In today’s hyper-competitive, fast-paced world, it’s almost impossible to slow down. It seems that every day is mired in multitasking, double booking, and working overtime—all just to maintain the status quo. The demands on our time are endless. While all this is going on our brains get clogged with mega doses of information that perpetuates that incessant, internal monkey chatter. What time is my client meeting? Is my hairline receding? Who do I start at tight end in my fantasy football league? Why are there so many housewives shows on television? Should I buy the new iPhone or wait? It goes on and on. Our mental circuits are overloaded. We’re all on a runaway train careening along the rails towards a meltdown. What can we do? Sometimes the best course of action is to simply go inside and chill. And Guy’s Guys like to keep their cool. With this in mind I humbly offer you my Guys’ Guy’s Guide to Meditation. I’ll share what I know about this new age, old school art and how I do it. There are myriad of ways to mediate, so I’m sure you can find one that suits you best.
It’s ironic that one of the healthiest activities for the body and mind requires that we do nothing. The benefits of meditation are numerous, led by a double dollop of good news. It helps prevent stress from entering the system, while at the same time releasing stress that has accumulated internally. Physical benefits of meditation include lowering high blood pressure, improving the immune system, reducing a propensity for anxiety attacks, decreasing tension-related pain, increasing serotonin and increasing energy levels. If that doesn’t convince you to give meditation a whirl, consider the mental benefits: decreased anxiety, increased creativity, happiness, intuition, and peace of mind, and an expansion of your consciousness.
How to Meditate
Meditating is easy and you can do it just a few minutes a day and get great results. And there is a cumulative effect. The more you meditate, the more benefits you reap from the process. You plant a seed and a flower grows. It’s up to you to plant those seeds.
I have a background and accreditations in Reiki and clinical hypnotherapy and I’ve been meditating for years. I can go deep almost anywhere whether it is during a long run or even tucked inside a MRI tube.
Over time, everyone develops his or her own technique. What I usually do is find a place where I can be left undisturbed for approximately twenty minutes. I sit quietly, close my eyes, and slowly inhale through my nostrils while exhaling through my mouth. Slow and steady, slow and steady. Then I count myself down from three, saying to myself with each breath, “Three, calm and relaxed, two, calm and relaxed, one, calm and relaxed.” While doing this I imagine a stream of white light pouring into my crown chakra and down throughout my ethereal and physical body. As I maintain my slow, steady breathing I begin focusing on releasing tension throughout my body and mind. The monkey chatter quiets down after a minute or so. If a random thought surfaces during the process like “where could I have left that dry cleaning ticket?” I treat it like a fluffy cloud that shows up in the sky on a sunny day. I recognize it and then let it slowly drift off. I’ve found that it helps if you can meditate outdoors in a pristine, natural setting, but that is not always possible.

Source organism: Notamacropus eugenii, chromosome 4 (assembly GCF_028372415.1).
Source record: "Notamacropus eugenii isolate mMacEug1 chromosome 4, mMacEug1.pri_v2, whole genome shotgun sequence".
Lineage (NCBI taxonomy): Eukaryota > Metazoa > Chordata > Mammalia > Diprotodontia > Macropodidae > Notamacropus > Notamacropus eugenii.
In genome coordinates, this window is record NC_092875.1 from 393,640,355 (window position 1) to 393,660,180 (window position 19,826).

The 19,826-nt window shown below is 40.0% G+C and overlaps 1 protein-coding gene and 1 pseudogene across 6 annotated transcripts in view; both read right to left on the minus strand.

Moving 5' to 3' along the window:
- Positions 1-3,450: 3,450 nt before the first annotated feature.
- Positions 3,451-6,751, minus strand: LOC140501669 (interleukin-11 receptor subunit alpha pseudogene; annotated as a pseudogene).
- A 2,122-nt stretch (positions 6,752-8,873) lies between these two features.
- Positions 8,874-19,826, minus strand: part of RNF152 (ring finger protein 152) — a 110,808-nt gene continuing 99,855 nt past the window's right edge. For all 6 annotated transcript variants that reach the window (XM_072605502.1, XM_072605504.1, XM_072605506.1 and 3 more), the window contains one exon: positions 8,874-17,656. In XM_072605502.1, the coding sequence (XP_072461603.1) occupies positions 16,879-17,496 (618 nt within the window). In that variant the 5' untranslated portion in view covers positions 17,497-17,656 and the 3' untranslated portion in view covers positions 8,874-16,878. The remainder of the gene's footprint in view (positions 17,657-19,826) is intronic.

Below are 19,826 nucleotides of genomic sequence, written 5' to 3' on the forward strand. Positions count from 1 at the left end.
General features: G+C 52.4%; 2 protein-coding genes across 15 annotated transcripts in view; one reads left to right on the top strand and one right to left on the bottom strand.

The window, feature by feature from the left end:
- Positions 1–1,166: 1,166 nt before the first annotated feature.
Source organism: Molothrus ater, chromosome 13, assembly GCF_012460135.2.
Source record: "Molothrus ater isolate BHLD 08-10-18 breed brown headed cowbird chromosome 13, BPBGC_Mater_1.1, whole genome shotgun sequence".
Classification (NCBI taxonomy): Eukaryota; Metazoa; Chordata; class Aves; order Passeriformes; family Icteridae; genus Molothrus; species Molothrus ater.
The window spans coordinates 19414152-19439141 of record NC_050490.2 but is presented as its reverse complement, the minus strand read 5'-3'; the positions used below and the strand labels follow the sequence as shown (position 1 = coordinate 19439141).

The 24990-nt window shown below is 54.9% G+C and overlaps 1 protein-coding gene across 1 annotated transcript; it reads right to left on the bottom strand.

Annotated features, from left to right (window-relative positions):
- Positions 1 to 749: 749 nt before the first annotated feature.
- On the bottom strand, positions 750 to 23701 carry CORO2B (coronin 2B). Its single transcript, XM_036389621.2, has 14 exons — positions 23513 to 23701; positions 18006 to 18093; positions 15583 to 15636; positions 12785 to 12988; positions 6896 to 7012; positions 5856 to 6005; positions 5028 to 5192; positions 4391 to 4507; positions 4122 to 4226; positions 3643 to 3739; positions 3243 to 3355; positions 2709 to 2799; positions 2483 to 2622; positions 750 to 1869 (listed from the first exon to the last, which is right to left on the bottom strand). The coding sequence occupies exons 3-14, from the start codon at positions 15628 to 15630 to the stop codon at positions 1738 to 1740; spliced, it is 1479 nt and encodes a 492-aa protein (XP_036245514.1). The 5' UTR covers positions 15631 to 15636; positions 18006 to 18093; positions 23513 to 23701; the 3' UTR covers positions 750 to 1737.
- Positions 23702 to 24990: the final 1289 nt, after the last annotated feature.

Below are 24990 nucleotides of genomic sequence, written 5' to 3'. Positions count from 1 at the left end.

If there’s an issue I need to resolve, I ask my subconscious or higher self for guidance. Other times I spend the time visualizing. I focus my intention on something I want, what it looks like upon completion and how I will feel when I have it. It may be for perfect health or writing a best seller or being of service or providing for my family. In fact in can be anything as long it is for the collective higher good. Although there is nothing wrong with abundance, I personally don’t intend hot cars or money for the sole reason of material gain.
Other times I intend that the divine white light pour into my consciousness and flush out any dis-ease or toxins in my system. I allow, I receive, I release.
Whatever direction I take my mediation… or not, the process goes on for twenty minutes or so. When I feel that I reached completion, I slowly bring myself back to the surface employing the same breathing technique. This time I tell myself “Three, I am awake and alert, two, I am awake and alert, one, I am awake and alert”. Then I open my eyes. And that’s it.
There are many forms and schools of thought when it comes to mediation, but the end results are the same. Better mental health, better physical health. Choose the type of meditation that fits you best, but do give it a try.
Are you ready to go deep?
This week’s Guys’ Guys of the Week are the southern Indian tribes credited with conducting meditational practices fifteen thousand years ago. Talk about old school…